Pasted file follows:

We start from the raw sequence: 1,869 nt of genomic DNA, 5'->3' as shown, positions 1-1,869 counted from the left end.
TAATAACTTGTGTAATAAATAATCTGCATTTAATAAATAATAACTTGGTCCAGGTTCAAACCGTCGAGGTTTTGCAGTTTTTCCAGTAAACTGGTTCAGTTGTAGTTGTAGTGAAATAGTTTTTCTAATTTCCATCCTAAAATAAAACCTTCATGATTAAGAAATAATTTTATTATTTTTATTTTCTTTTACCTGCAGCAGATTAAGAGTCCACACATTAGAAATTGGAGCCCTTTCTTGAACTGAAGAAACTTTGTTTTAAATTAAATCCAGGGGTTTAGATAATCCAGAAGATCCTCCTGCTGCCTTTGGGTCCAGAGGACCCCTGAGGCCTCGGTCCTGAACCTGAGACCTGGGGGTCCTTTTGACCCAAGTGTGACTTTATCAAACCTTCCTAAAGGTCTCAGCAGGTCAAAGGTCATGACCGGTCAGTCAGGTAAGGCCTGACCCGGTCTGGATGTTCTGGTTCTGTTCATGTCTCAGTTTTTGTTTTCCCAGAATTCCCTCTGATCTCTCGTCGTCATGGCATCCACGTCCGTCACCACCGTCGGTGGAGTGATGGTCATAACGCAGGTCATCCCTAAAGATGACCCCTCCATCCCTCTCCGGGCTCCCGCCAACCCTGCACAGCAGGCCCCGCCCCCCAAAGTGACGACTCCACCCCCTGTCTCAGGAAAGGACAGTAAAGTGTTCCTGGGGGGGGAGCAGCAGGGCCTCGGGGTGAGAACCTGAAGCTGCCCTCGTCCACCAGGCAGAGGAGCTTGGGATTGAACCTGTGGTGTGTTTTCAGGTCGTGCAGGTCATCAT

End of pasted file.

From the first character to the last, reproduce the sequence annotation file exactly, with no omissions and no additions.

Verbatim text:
We start from the raw sequence: 1,869 nt of genomic DNA, 5'->3' as shown, positions 1-1,869 counted from the left end.
TAATAACTTGTGTAATAAATAATCTGCATTTAATAAATAATAACTTGGTCCAGGTTCAAACCGTCGAGGTTTTGCAGTTTTTCCAGTAAACTGGTTCAGTTGTAGTTGTAGTGAAATAGTTTTTCTAATTTCCATCCTAAAATAAAACCTTCATGATTAAGAAATAATTTTATTATTTTTATTTTCTTTTACCTGCAGCAGATTAAGAGTCCACACATTAGAAATTGGAGCCCTTTCTTGAACTGAAGAAACTTTGTTTTAAATTAAATCCAGGGGTTTAGATAATCCAGAAGATCCTCCTGCTGCCTTTGGGTCCAGAGGACCCCTGAGGCCTCGGTCCTGAACCTGAGACCTGGGGGTCCTTTTGACCCAAGTGTGACTTTATCAAACCTTCCTAAAGGTCTCAGCAGGTCAAAGGTCATGACCGGTCAGTCAGGTAAGGCCTGACCCGGTCTGGATGTTCTGGTTCTGTTCATGTCTCAGTTTTTGTTTTCCCAGAATTCCCTCTGATCTCTCGTCGTCATGGCATCCACGTCCGTCACCACCGTCGGTGGAGTGATGGTCATAACGCAGGTCATCCCTAAAGATGACCCCTCCATCCCTCTCCGGGCTCCCGCCAACCCTGCACAGCAGGCCCCGCCCCCCAAAGTGACGACTCCACCCCCTGTCTCAGGAAAGGACAGTAAAGTGTTCCTGGGGGGGGAGCAGCAGGGCCTCGGGGTGAGAACCTGAAGCTGCCCTCGTCCACCAGGCAGAGGAGCTTGGGATTGAACCTGTGGTGTGTTTTCAGGTCGTGCAGGTCATCAT